How To Make Laundry Soap Detergent


Make your own natural, non-toxic homemade laundry soap and save lots of money!

There are lots of laundry soap recipes online, many of them nearly identical with slight variations. I have found that for doing laundry, using just the following three basic ingredients will provide a good homemade recipe blend to get your clothes sparkling clean… for cheap!


We have been using this laundry detergent recipe/formula for several years, and we have been thrilled with the results (and deep cost savings compared to retail laundry detergent)!


Homemade Laundry Detergent Ingredients



…is a natural mineral, sodium borate.
Borax has many beneficial uses and is found in laundry booster, certain hand soaps and in some toothpastes. It can be found at many stores as ’20 Mule Team Borax’ (pure borax). Buried deep in the Mojave Desert is one of the biggest and richest deposits of borax on the planet located in Boron, California.

Washing Soda

…also known as sodium carbonate, or soda ash, is produced in large quantities from common salt. In domestic use, it is used as a water softener during laundry and it effectively removes oil and grease stains. It is not toxic and does not contain harmful detergents or chemicals.

Bar Soap

…is soap, your typical ‘Ivory’ bar soap, or other.
ZOTE or Fels Naptha or Octagon are purpose made bar soaps for laundry.


Homemade Laundry Detergent Powdered Soap Recipe

2 cups of shaved bar soap (Ivory, ZOTE, Fels-Naptha, Octagon)
1 cup of Borax
1 cup of (Arm & Hammer) Washing Soda

Shave the bar soap with a hand shredder/grater. Then combine all ingredients into a food processor. Mix until well blended together into powder, about 1 minute in a food processor.

It seems too good to be true, but that’s it!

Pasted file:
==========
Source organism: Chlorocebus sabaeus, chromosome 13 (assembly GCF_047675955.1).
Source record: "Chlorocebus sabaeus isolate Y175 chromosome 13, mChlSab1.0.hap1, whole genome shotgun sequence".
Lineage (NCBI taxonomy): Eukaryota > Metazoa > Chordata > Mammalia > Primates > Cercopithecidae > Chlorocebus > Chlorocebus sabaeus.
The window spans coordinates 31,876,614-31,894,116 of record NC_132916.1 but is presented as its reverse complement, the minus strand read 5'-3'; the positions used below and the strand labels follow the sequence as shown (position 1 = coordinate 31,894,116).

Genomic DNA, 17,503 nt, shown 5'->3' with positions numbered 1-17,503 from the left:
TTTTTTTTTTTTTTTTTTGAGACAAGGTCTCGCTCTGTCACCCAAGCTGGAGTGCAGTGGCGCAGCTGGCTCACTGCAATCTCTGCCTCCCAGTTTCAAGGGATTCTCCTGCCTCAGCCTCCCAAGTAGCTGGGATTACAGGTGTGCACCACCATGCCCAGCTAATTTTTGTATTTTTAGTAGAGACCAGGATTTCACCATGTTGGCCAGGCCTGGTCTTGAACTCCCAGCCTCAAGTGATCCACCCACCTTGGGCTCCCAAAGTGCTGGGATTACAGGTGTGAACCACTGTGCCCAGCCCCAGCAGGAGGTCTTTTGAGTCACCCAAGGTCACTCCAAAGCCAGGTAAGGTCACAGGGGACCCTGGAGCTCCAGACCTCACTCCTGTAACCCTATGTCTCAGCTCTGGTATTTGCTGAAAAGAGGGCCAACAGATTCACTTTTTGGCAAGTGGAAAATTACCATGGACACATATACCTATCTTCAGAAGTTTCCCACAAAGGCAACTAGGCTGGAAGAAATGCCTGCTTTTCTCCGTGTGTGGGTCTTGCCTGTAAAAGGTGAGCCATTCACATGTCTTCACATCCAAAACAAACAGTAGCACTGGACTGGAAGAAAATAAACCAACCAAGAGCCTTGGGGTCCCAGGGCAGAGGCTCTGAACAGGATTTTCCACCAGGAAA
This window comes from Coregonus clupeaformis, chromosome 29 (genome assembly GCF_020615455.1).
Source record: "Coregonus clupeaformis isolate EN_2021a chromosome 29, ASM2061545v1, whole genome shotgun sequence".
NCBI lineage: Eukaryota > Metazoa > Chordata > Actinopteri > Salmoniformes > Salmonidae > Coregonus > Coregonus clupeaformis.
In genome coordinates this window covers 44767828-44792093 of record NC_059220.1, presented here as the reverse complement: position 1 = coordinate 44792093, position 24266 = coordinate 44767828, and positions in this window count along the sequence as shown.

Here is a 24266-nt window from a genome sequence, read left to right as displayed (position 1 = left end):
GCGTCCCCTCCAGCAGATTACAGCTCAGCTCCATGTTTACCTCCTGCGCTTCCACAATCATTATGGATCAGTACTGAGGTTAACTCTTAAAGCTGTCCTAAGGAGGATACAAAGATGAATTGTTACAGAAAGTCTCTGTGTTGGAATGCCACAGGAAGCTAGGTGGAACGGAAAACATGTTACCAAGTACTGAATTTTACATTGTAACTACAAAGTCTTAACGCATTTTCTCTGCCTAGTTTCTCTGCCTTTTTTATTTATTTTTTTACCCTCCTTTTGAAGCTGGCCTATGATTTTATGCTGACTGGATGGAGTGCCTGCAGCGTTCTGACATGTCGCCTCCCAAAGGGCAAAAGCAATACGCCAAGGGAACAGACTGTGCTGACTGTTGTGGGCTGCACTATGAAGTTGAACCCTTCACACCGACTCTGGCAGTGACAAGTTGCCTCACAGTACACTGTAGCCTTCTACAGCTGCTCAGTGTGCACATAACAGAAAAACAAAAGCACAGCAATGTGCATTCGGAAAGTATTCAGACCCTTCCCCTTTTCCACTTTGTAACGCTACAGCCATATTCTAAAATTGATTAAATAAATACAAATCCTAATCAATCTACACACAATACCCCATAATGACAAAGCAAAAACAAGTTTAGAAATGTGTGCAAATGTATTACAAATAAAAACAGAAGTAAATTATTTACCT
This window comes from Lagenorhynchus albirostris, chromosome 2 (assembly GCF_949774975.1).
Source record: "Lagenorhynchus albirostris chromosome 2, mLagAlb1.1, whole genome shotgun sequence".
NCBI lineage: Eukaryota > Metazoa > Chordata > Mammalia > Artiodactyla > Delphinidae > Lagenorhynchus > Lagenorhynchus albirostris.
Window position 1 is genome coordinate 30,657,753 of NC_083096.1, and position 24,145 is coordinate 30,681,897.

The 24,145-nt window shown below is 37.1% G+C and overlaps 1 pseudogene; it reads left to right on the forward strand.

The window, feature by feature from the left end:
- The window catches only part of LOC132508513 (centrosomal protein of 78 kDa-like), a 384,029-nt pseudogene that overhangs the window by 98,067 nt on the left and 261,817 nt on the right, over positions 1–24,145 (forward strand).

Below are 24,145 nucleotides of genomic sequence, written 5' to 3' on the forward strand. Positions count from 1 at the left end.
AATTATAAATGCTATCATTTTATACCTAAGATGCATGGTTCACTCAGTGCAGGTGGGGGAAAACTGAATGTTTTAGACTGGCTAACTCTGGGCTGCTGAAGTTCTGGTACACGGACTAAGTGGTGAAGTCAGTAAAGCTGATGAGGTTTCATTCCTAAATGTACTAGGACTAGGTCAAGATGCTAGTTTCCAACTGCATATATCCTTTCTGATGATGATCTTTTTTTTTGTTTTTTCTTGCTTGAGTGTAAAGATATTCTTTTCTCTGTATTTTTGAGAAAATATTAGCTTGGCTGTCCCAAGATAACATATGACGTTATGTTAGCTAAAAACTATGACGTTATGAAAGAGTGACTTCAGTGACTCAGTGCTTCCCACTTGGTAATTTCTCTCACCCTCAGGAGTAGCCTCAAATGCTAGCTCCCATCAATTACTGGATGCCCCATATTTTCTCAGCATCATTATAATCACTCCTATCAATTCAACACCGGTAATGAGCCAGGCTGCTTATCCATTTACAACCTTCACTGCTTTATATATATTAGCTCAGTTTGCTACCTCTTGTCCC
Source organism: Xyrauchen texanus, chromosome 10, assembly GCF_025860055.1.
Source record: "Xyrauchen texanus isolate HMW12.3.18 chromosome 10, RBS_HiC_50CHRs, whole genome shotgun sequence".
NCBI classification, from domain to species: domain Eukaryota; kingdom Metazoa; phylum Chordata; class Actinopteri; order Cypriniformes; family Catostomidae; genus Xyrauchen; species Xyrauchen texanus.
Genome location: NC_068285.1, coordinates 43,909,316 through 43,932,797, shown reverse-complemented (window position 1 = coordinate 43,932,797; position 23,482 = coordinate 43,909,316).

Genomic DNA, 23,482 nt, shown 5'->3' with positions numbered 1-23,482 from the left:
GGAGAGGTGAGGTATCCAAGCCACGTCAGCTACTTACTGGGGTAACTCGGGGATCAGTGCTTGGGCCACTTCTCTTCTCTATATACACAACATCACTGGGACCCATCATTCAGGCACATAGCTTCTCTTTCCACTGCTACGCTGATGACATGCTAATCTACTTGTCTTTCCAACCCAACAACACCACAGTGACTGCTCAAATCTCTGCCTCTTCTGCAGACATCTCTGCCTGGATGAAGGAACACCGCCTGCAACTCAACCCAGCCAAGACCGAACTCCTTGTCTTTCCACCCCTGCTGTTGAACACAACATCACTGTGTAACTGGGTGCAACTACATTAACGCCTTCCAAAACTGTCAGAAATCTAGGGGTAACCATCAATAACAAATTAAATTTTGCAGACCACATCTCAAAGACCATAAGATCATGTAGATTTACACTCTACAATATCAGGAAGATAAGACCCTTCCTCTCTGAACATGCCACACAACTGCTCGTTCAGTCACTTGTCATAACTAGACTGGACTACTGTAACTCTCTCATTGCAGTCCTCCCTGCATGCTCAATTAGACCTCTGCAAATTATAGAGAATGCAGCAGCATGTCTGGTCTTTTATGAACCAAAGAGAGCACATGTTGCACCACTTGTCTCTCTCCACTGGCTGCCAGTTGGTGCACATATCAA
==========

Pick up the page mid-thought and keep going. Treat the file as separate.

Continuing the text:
Use 1 tablespoon of this homemade laundry detergent per load. Up to 2 for a heavy load.

The cost is only pennies per load!

More: How To Do Laundry & Clothes Washing Without Electricity

More: 20+ Other Uses For Soap

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  1. Thanks for the info on laundry soap….you can use white vinegar (1/4 cup) per load for softner (source: braggs apple cider vinegar book)

  2. Thank you for the really useful article.

    Also, does anyone know anything about soap nuts? They were mentioned in a conversation I had a couple of days ago, and I’m wondering if anyone had used them and were they any good, the pros and cons and can they be kept indefinitely if bought in bulk?


  3. Tip about washing soda: It’s hard to find in some areas, and the price can really vary. BUT you can make washing soda at home very simply and economically. All it is is baking soda heated. Put a cup of baking soda spread thinly on a baking sheet or pan in a hot (450) oven for about 20-30 minutes–you’ll know it is done when the texture changes to grainy instead of powdery. That’s all there is to it!

  4. I put the soap in a 4 qt sauce pan and dissolve on the stove on medium heat. When it is all melted I add the borax and washing soda. Stir until dissolved then pour into a 5 gallon bucket then fill with water. Leave overnight. It will tell. I mix it with a paint mixer attachment on a drill but you can just squish with your hands. Use half a cup per load. Put vinegar in a downy ball to make clothes soft. Works great!